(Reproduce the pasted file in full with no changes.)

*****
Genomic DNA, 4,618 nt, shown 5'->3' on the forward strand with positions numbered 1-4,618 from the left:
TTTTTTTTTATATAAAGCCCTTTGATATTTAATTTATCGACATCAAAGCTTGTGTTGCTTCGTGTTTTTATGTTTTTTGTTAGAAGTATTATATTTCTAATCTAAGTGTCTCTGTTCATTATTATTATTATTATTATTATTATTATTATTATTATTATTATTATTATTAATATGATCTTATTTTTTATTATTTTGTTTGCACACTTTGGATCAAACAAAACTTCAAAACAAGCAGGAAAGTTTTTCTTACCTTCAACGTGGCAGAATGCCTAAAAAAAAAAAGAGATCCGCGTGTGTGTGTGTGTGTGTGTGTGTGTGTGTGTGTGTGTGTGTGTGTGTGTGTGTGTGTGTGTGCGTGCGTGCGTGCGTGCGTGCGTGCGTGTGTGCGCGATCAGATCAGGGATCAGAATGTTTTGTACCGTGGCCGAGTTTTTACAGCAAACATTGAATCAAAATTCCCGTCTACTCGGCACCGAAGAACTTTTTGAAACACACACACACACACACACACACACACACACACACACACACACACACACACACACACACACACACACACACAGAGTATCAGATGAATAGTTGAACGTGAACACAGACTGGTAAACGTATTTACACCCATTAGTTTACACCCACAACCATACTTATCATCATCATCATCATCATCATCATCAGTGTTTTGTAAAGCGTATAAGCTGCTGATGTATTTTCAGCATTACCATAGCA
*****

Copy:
Genomic DNA, 4,618 nt, shown 5'->3' on the forward strand with positions numbered 1-4,618 from the left:
TTTTTTTTTATATAAAGCCCTTTGATATTTAATTTATCGACATCAAAGCTTGTGTTGCTTCGTGTTTTTATGTTTTTTGTTAGAAGTATTATATTTCTAATCTAAGTGTCTCTGTTCATTATTATTATTATTATTATTATTATTATTATTATTATTATTATTATTATTAATATGATCTTATTTTTTATTATTTTGTTTGCACACTTTGGATCAAACAAAACTTCAAAACAAGCAGGAAAGTTTTTCTTACCTTCAACGTGGCAGAATGCCTAAAAAAAAAAAGAGATCCGCGTGTGTGTGTGTGTGTGTGTGTGTGTGTGTGTGTGTGTGTGTGTGTGTGTGTGTGTGTGTGTGCGTGCGTGCGTGCGTGCGTGCGTGCGTGTGTGCGCGATCAGATCAGGGATCAGAATGTTTTGTACCGTGGCCGAGTTTTTACAGCAAACATTGAATCAAAATTCCCGTCTACTCGGCACCGAAGAACTTTTTGAAACACACACACACACACACACACACACACACACACACACACACACACACACACACACACACACACACACACACAGAGTATCAGATGAATAGTTGAACGTGAACACAGACTGGTAAACGTATTTACACCCATTAGTTTACACCCACAACCATACTTATCATCATCATCATCATCATCATCATCAGTGTTTTGTAAAGCGTATAAGCTGCTGATGTATTTTCAGCATTACCATAGCA